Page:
By Jonathan Wilson
In Virginia, Loudoun's County supervisors are wondering whether it's time for their county to start adhering to the water quality rules outlined in the decades-old Chesapeake Bay Preservation Act.
The Chesapeake Bay Preservation act already applies to Virginia's 84 tidewater localities, including Loudoun County's neighbor's Fairfax and Prince William.
Loudoun would be the first county to voluntarily adopt the act which provides strict rules about development within 100 feet of streams and wetlands.
One requirement would require property owners in those Resource Protection Areas, or RPAs, to pay for environmental impact assessments before beginning even small construction projects such as a new deck.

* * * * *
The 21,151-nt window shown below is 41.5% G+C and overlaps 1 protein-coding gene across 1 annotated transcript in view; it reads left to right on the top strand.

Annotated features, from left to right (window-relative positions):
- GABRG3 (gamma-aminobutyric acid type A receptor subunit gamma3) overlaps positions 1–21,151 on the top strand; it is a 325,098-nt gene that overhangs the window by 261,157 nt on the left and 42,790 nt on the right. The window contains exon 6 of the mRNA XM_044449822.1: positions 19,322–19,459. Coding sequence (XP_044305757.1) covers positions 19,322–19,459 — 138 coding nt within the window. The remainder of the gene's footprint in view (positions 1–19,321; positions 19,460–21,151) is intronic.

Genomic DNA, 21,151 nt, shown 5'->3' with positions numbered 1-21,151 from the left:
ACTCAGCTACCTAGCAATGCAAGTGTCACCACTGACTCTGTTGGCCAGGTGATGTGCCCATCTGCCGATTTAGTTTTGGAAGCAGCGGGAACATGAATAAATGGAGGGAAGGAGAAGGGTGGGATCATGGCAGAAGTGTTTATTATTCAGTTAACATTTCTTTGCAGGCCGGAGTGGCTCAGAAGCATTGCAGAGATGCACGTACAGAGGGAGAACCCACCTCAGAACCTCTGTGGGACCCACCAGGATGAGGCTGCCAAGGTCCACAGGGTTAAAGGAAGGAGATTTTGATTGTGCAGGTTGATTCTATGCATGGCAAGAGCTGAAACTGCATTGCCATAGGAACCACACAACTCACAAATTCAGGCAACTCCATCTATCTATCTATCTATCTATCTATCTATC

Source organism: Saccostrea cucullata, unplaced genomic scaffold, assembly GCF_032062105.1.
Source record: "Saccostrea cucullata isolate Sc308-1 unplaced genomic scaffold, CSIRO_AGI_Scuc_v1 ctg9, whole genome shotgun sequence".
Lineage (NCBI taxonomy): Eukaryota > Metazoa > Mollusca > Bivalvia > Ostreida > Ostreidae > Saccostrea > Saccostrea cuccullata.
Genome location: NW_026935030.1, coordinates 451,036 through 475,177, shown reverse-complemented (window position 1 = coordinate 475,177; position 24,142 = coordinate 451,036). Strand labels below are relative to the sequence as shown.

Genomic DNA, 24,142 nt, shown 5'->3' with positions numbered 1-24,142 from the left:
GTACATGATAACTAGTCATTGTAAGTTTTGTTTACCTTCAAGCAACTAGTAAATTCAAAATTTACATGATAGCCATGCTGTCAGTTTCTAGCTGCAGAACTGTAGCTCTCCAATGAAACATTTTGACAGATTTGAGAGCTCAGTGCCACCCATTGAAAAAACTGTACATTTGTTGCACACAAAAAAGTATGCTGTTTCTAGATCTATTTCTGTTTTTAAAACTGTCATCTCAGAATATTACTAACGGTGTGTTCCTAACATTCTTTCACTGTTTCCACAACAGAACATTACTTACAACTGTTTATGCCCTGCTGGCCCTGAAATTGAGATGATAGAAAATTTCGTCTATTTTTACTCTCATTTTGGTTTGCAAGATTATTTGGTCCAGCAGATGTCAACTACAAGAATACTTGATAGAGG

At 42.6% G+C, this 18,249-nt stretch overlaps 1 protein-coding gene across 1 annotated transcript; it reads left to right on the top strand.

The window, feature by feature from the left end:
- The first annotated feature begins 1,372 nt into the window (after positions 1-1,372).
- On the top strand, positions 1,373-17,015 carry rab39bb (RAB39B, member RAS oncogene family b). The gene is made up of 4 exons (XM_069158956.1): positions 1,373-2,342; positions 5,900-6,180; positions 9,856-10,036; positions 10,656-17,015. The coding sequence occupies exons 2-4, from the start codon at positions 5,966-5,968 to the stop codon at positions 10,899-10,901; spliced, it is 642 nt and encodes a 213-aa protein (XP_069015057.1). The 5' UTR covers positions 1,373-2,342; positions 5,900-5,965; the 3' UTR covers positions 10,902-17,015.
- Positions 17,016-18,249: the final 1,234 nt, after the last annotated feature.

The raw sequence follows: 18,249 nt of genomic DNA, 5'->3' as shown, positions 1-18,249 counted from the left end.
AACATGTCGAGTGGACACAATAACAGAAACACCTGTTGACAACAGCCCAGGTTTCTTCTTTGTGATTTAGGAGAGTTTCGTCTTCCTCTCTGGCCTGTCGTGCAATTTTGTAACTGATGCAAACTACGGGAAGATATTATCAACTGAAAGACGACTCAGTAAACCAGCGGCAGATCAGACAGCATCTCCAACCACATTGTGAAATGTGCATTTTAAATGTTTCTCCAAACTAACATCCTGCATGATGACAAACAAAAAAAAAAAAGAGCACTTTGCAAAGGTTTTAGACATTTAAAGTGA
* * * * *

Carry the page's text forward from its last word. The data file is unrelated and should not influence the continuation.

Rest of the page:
At Monday night's crowded public hearing, Stephanie Smith, a homeowner in South Riding, said this would be just another example of government overstepping its bounds.
"To me the issue is either you favor people's property rights or you don't" says Smith.
County staff say only about 2 percent of existing structures in the county fall within RPAs. But Lori Waters, supervisor for the Broad Run District, says adopting an act designed for tidewater areas without tailoring it for Loudoun County doesn't make sense.
"It doesn't have Loudoun's stamp on it, and we definitely are hearing that tonight from the community," says Waters.
Supervisors chose not to ask their own questions about the proposal at the public hearing, they'll do that at the board's June 15 meeting.